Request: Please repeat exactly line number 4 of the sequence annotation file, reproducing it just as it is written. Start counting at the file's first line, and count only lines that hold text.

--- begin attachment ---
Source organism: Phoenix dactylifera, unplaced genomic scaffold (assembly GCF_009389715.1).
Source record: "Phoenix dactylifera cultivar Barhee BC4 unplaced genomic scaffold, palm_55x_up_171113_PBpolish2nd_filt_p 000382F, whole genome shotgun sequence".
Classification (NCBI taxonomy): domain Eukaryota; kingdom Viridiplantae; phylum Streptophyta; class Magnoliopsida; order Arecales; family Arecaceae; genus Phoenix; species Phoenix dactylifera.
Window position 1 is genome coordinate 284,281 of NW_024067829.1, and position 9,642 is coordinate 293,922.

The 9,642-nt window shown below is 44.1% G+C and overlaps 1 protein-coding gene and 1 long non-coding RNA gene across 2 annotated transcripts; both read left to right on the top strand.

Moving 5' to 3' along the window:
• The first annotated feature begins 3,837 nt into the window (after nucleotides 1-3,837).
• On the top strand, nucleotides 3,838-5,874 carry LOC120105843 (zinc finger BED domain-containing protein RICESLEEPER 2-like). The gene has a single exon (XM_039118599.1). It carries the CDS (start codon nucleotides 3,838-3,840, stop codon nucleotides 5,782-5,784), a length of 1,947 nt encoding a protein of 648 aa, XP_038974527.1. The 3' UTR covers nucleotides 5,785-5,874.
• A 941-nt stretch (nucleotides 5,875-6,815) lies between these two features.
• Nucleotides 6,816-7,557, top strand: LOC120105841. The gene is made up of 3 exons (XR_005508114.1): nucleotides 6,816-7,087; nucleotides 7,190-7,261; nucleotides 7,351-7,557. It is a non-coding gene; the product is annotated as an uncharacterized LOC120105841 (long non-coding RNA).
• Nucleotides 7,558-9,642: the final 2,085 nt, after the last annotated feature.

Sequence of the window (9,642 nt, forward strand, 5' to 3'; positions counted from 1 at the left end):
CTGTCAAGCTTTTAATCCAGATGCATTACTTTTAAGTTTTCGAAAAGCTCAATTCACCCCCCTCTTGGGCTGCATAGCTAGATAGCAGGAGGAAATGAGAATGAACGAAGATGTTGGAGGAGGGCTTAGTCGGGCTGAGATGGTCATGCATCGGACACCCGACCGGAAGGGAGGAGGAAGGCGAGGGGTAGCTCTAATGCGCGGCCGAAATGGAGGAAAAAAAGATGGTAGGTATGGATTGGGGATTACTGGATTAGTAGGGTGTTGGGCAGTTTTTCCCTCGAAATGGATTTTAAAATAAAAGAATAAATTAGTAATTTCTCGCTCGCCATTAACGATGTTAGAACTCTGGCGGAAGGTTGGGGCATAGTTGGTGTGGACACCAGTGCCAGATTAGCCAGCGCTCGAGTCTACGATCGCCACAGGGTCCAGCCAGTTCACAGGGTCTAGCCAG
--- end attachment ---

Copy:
Window position 1 is genome coordinate 284,281 of NW_024067829.1, and position 9,642 is coordinate 293,922.